The Briefing on Friday 20th April 2018
In this edition of The Briefing from Informed Choice on Friday 20th April 2018 – interest rate hike likely, car insurance falling, investor concerns, fine proposed for Barclays boss, and House of Fraser explores options.
Interest rate hike likely
Bank of England governor Mark Carney has said an interest rate rise is “likely” this year, but reassured borrowers that any increases will be gradual. Speaking to the BBC, Carney explained that Brexit uncertainty will influence rate decisions in terms of speed and size of rises.
The comments prompted a fall in Pound Sterling against the US Dollar, with markets now less confident of a rate rise at the next Monetary Policy Committee meeting in May.
Carney said to the BBC:
Prepare for a few interest rate rises over the next few years. I don’t want to get too focused on the precise timing, it is more about the general path.
The biggest set of economic decisions over the course of the next few years are going to be taken in the Brexit negotiations and whatever deal we end up with.
And then we will adjust to the impact of those decisions in order to keep the economy on a stable path.
Car insurance falling
The average Shoparound price for an annual comprehensive car insurance policy is slightly less than it was a year ago. A new survey also found the average combined home buildings and contents policy quote has also fallen over the first quarter of 2018. This is according to the latest AA British Insurance Premium Index.
Car insurance premiums peaked at their highest average cost ever during the second quarter of 2017 following sustained increases over three years, but have fallen steadily since then to an average Shoparound quoted premium of £660.64. This is just 0.7% or £4.83 cheaper than this time last year and 2.0% or £13.42p less than the fourth quarter of 2017.
Michael Lloyd, the AA’s director of insurance said:
This is a glimmer of good news for drivers who are facing rising fuel prices and increased vehicle excise duty rates.
Insurers’ confidence in offering lower quotes is boosted by the Government’s Civil Liability Bill commitment to review the so-called Ogden or ‘discount rate’ which affects the value of compensation pay-outs to severely injured victims of car crashes, as well as clamp down on the whiplash claim culture.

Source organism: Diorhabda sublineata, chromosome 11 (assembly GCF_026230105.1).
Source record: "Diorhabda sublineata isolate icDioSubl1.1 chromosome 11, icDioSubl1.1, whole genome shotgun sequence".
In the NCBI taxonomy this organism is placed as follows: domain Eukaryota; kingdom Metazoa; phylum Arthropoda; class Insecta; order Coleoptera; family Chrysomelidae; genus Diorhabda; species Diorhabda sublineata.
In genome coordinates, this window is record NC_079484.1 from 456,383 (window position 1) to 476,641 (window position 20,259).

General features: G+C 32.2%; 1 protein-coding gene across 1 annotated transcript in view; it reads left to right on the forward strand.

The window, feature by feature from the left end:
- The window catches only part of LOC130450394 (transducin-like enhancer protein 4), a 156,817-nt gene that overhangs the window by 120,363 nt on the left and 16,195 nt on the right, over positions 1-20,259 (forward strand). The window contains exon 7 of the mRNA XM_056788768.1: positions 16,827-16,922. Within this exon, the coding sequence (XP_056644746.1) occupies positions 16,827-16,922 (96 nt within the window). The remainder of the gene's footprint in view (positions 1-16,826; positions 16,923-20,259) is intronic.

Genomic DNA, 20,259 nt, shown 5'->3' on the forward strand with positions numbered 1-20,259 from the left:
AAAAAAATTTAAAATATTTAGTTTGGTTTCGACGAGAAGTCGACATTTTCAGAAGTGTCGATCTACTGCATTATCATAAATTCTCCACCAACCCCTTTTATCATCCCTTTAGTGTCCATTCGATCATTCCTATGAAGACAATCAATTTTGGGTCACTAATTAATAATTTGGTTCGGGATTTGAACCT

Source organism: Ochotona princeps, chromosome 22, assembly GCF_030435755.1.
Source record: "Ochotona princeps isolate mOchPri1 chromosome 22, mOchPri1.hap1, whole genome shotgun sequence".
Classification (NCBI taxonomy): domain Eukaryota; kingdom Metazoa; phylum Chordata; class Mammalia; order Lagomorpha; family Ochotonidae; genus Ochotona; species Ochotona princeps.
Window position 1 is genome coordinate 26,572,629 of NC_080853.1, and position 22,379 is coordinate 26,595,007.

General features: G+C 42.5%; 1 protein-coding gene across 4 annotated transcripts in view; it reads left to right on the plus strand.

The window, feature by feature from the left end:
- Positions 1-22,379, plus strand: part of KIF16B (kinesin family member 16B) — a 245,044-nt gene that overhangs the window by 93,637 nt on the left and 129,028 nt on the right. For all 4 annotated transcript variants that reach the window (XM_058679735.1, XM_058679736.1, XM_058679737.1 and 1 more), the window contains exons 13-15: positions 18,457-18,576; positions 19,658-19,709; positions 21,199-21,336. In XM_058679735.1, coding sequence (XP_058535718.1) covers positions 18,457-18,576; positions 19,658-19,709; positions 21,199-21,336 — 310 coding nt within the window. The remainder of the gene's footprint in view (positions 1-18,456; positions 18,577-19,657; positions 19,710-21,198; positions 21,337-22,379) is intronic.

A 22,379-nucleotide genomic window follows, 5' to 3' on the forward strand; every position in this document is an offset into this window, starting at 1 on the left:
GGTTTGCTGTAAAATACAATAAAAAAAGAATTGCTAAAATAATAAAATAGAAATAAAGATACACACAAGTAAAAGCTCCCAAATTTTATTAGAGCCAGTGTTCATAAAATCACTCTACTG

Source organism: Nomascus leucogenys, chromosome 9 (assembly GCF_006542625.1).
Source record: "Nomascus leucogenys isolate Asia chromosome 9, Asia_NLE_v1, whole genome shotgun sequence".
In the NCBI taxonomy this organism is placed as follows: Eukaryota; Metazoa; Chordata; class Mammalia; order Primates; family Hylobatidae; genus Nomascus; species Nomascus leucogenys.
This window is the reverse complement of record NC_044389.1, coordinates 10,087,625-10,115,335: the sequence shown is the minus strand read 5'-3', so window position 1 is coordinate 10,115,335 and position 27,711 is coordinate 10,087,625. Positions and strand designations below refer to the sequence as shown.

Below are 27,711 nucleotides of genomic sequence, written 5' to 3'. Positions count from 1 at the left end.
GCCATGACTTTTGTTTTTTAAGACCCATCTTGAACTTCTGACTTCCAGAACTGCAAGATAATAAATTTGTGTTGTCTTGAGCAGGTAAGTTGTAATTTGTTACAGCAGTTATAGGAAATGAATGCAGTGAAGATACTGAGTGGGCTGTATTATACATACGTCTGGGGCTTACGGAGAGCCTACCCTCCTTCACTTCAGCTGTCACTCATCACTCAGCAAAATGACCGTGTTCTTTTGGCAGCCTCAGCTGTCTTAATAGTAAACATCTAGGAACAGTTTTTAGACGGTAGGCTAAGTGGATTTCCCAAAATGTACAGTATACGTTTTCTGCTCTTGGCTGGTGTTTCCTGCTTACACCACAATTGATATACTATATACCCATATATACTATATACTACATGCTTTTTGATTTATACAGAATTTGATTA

This particularly affects premiums for young drivers who tend to be involved in more catastrophic crashes, and pay much higher premiums, than any other age group.
Investors continue to show concern on global equities due to the potential impacts of trade spats escalating into a full blown trade war between the US and China. New research by Lloyds Bank shows sentiment towards US equities came out the worse of the pair falling 12.2%, to -2.3%, its biggest monthly fall since 2013.
Markets fell as proposed US tariffs were widened to include over a thousand Chinese products, from industrial robots to locomotives and aeroplanes. China said it will retaliate with tariffs on US soya beans, cars and chemical products.
At home, US share prices were down 2.4% as the US market returned to ‘correction’ territory and the threat of increased regulation of big technology stocks, like Facebook and Amazon, also weighed on sentiment.
Markus Stadlmann, Chief Investment Officer at Lloyds Bank Private Banking said:
The current political backdrop is unsurprisingly impacting on global equity markets. A fall in sentiment reflects investor concerns about the impact of a trade dispute between the world’s two largest economies, the United States and China.
This uncertainty has caused a repeat of the correction we saw in February and a flight to safety causing bond prices to stabilise following declines earlier in 2018. However we believe this stabilisation will only be temporary and the outlook for bonds moving forward remains bearish.
Fine proposed for Barclays boss
The Financial Conduct Authority and Prudential Regulation Authority are planning to fine Barclays chief executive Jess Staley for trying to uncover the identity of an anonymous whistleblower. The enforcement action follows a year-long investigation, and results in confidential draft warning notices being issued to Staley.
In a joint statement, the FCA and PRA allege that Staley’s actions were in breach of Individual Conduct Rule 2. This requires that regulated individuals act with due skill, care and diligence. The regulators have issued confidential draft warning notices with their reasons for the proposed enforcement actions. Staley can now review the decision.
In a statement, the regulators said:
The FCA and PRA are not alleging that he acted with a lack of integrity or that he lacks fitness and propriety to continue to perform his role as group chief executive officer.
House of Fraser explores options
House of Fraser is examining store closures and rent reductions, after appointing advisers from KPMG. According to a report from Sky News, the move has raised the option of a company voluntary arrangement. The plans could result in the closure of 59 stores, along with rent reductions at other stores.
Since September last year, House of Fraser’s Chinese owner Sanpower has made an additional £30m of funding available to the business.
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